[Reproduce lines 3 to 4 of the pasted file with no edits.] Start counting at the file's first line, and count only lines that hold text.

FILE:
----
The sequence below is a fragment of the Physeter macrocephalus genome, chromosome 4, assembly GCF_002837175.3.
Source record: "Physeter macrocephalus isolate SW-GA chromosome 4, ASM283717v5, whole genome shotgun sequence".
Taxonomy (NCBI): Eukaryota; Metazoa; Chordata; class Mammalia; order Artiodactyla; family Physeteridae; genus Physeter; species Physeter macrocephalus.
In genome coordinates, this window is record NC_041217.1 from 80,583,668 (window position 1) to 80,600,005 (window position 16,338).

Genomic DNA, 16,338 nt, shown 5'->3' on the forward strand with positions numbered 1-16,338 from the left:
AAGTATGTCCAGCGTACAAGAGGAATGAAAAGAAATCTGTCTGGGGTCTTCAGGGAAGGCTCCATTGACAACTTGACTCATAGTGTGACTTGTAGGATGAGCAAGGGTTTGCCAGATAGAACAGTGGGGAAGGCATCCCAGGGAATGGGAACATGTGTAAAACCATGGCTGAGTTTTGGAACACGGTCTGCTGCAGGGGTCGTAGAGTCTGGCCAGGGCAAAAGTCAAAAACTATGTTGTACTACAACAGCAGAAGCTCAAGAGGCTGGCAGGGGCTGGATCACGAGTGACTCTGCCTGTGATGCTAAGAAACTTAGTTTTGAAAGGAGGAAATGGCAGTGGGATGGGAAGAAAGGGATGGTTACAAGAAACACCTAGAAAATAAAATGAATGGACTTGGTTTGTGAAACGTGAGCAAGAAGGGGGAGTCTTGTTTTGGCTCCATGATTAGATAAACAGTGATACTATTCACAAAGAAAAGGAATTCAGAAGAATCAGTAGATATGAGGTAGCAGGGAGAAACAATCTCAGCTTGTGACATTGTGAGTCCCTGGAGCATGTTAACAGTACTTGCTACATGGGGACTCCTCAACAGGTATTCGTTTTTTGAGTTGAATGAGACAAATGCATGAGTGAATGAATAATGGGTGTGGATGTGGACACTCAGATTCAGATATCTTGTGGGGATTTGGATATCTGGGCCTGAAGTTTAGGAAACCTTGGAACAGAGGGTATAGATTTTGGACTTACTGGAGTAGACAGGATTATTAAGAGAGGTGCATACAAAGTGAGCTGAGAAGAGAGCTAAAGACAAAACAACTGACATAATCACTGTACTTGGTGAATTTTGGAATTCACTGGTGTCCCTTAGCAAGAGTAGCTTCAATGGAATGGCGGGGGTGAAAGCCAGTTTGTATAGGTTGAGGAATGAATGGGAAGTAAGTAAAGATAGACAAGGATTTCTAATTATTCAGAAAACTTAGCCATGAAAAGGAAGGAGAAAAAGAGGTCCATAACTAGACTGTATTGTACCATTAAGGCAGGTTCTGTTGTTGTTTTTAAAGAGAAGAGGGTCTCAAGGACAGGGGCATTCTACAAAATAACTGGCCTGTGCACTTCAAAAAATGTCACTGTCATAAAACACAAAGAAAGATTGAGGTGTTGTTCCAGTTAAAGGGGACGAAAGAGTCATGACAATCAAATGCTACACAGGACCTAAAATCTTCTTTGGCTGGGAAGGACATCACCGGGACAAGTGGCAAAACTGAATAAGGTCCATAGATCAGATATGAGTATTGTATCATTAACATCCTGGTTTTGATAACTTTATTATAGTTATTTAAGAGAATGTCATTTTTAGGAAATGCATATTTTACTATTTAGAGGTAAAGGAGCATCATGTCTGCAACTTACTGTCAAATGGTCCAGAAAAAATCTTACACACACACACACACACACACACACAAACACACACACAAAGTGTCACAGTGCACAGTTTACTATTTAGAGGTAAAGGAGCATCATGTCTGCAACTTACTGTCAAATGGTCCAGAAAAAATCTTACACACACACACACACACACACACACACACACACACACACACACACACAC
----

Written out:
Taxonomy (NCBI): Eukaryota; Metazoa; Chordata; class Mammalia; order Artiodactyla; family Physeteridae; genus Physeter; species Physeter macrocephalus.
In genome coordinates, this window is record NC_041217.1 from 80,583,668 (window position 1) to 80,600,005 (window position 16,338).